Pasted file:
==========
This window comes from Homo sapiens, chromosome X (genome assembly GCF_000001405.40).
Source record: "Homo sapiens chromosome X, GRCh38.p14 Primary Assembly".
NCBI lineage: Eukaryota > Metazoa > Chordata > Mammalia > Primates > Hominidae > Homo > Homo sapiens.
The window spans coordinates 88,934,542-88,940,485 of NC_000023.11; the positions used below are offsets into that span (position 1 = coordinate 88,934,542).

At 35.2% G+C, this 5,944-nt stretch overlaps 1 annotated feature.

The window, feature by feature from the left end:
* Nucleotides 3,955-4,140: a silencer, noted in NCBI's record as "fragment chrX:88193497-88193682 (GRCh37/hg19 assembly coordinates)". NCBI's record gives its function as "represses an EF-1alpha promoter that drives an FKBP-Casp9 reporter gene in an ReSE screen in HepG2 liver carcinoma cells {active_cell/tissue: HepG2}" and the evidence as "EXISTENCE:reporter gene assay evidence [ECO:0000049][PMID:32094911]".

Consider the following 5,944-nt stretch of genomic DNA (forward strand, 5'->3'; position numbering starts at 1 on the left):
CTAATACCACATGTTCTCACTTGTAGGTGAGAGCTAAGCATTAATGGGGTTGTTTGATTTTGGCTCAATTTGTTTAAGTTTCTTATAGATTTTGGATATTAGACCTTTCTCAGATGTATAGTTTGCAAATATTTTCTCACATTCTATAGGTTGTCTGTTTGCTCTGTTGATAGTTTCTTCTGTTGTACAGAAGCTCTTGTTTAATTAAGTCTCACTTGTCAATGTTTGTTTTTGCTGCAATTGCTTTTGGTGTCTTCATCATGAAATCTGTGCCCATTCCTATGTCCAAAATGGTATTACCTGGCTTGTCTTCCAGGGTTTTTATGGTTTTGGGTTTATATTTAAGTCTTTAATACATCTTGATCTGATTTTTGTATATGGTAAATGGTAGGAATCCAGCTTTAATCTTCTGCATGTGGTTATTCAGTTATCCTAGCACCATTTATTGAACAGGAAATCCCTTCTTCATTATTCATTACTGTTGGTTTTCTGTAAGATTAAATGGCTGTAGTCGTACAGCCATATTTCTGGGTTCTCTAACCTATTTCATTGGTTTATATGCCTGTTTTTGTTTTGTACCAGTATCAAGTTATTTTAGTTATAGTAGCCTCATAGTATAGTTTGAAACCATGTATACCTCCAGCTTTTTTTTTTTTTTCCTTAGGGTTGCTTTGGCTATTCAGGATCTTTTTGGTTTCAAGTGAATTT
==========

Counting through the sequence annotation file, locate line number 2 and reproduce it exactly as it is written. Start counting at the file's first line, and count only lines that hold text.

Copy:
Source record: "Homo sapiens chromosome X, GRCh38.p14 Primary Assembly".